John Chaney (basketball, born 1932)

This article is about the basketball coach. For other people named John Chaney, see John Chaney (disambiguation).
John Chaney
Sport(s) Basketball
Biographical details
Born (1932-01-21) January 21, 1932[1]
Jacksonville, Florida
Playing career
1951–1955 Bethune-Cookman
1955–1963 Sunbury Mercuries
1963–1966 Williamsport Billies
Coaching career (HC unless noted)
1963–1966 Sayre JHS
1966–1972 Simon Gratz HS
1972–1982 Cheyney State
1982–2006 Temple
Head coaching record
Overall 741–312 (.704)
Accomplishments and honors
NCAA Division II Tournament Championship (1978)
Elite Eight Appearances (1988, 1991, 1993, 1999, 2001)
Olympic Games (1984)
Atlantic 10 Season Championship (1985, 1987, 1988, 1990, 1998, 1999, 2000, 2002)
Atlantic 10 Tournament Championship (1985, 1987, 1988, 1990, 2000, 2001)
Division II National Coach of the Year (1978)
Henry Iba Award (1987, 1988)
Atlantic 10 Coach of the Year (1984, 1985, 1987, 1988, 2000)
NABC Coach of the Year (1988)
Basketball Hall of Fame
Inducted in 2001
College Basketball Hall of Fame
Inducted in 2006

John Chaney (born January 21, 1932) is an American retired college basketball coach, best known for his success at Temple University.

Early life and playing career

Chaney was born in Jacksonville, Florida. He began his career after graduating from Bethune–Cookman College and spending some time in the Eastern Professional Basketball League, first with the Sunbury Mercuries from 1955 to 1963 and Williamsport Billies from 1963 to 1966.[2]

Coaching career

Chaney first became a basketball coach in 1963 at Sayre Junior High School and went 59–9 in three seasons.[3] Inheriting a one-win team in 1966 at Simon Gratz High School in Philadelphia, Chaney compiled a 63-23 record in six seasons.[2]

The first collegiate position held by Chaney was at Division II Cheyney State. At Cheyney, Chaney was 232-56. He won a national title in 1978.[4]

After a decade at Cheyney, Chaney moved on to Division I Temple in Philadelphia.[5] Chaney built a reputation as a tough coach who always demanded excellence on and off the court. He was well known for his early-morning practices, match-up zone defense, tough non-conference scheduling, and winning basketball teams.[3]

Chaney won a total of 741 career games. He took Temple to the NCAA tournament 17 times. His 1987-88 Owls team entered the NCAA tournament ranked #1 in the country, and he reached the Elite Eight on five different occasions.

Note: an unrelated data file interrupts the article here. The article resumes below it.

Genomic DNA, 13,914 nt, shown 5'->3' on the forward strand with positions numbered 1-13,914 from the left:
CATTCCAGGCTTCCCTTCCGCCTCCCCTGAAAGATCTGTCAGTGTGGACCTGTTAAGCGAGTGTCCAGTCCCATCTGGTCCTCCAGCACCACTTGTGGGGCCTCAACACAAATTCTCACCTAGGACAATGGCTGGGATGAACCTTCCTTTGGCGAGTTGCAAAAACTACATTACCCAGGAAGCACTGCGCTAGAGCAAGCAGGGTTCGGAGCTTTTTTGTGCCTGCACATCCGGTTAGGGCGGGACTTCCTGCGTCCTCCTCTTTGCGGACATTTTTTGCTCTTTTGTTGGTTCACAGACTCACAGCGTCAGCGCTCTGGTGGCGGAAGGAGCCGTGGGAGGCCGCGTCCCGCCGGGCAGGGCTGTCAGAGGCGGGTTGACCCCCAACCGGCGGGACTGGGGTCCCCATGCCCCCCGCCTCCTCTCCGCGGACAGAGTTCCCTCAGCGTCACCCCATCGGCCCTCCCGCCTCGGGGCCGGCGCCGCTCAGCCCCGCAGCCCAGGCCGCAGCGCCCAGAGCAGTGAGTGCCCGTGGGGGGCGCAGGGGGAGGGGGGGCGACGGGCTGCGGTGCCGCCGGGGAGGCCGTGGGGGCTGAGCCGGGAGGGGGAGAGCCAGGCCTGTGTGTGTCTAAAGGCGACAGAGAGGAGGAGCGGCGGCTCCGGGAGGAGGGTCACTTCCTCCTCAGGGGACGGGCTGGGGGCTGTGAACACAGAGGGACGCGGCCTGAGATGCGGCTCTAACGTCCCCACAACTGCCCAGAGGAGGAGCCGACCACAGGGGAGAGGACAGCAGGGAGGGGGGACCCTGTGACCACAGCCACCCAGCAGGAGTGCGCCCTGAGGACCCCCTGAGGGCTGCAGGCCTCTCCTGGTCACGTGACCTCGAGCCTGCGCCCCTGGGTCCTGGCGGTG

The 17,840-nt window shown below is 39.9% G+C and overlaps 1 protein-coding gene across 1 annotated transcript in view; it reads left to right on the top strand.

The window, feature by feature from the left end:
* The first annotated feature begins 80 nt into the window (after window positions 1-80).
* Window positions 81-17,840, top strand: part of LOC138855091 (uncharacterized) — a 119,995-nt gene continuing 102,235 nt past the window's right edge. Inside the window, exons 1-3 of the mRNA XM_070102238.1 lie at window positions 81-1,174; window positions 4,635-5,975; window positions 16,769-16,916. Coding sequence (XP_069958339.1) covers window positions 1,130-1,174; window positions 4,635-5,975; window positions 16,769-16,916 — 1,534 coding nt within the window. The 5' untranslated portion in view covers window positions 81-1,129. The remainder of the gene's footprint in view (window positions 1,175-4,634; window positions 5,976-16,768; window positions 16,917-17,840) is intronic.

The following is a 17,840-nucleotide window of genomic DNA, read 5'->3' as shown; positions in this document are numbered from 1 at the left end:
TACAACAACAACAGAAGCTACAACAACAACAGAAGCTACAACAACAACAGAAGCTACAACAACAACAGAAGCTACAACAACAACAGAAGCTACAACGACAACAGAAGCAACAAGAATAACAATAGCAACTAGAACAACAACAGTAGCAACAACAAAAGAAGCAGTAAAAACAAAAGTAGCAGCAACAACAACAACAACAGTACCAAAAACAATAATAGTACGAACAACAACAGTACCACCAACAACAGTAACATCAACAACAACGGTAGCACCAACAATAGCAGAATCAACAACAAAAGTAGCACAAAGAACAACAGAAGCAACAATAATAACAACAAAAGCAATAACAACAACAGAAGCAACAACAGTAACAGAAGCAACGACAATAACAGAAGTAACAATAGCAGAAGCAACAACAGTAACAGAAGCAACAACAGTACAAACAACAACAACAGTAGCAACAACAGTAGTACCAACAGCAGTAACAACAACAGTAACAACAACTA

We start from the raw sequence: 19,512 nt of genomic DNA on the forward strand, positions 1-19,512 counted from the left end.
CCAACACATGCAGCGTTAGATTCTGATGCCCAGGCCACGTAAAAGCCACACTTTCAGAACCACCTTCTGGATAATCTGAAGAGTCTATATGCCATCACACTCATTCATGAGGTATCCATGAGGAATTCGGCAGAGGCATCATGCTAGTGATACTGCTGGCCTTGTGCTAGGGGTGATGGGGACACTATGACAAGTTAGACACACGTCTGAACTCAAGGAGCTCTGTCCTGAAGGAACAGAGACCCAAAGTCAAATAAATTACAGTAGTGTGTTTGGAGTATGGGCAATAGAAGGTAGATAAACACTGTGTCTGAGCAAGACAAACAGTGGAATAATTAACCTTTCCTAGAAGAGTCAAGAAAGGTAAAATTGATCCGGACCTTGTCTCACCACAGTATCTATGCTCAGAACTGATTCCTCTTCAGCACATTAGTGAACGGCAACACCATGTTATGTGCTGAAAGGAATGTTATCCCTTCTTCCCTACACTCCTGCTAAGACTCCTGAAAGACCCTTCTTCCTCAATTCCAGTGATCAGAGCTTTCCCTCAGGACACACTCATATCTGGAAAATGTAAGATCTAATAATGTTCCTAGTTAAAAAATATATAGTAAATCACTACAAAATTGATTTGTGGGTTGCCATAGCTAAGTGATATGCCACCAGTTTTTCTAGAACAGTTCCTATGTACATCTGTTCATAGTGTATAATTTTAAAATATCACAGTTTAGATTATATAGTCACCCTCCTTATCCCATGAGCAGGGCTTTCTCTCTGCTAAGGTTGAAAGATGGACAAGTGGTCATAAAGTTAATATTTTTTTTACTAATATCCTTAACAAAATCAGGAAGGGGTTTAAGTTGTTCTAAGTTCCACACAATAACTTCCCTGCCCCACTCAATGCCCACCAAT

In 2001, Chaney was elected to the Naismith Memorial Basketball Hall of Fame.

On December 20, 2004, during a win over Princeton, Chaney became the fifth active coach and 19th all-time to appear on the sidelines for 1,000 games, joining Lou Henson (New Mexico State, Illinois), Bob Knight (Army, Indiana, Texas Tech), Eddie Sutton (Creighton, Arkansas, Kentucky, Oklahoma State, San Francisco), and Hugh Durham (Florida State, Georgia, Jacksonville).

On March 13, 2006, Chaney announced his retirement from coaching at a press conference, to be effective after Temple's play in the National Invitation Tournament (NIT). Fran Dunphy was named Chaney's successor following the season. Chaney has since been inducted into the Big 5 Hall of Fame, which recognizes the best in Philadelphia's college basketball history.


On February 13, 1994, controversy ensued when he threatened to kill then-University of Massachusetts Amherst coach John Calipari at a post-game news conference, where Calipari was speaking at a podium.

Chaney entered the conference mid-speech, accusing Calipari of manipulating the referees. When Calipari attempted to respond to the accusations, Chaney yelled, “Shut up goddammit!”, and proceeded to charge the stage, before being stopped by security. While being held back, Chaney shouted, "When I see you, I'm gonna kick your ass!". As security restrained Chaney, he repeatedly yelled, "I'll kill you!" and angrily admitted telling his players to "knock your fucking kids in the mouth." Chaney received a one-game suspension for the incident. Chaney has recently praised Calipari's coaching ability and defended him over the Derrick Rose controversy at the University of Memphis.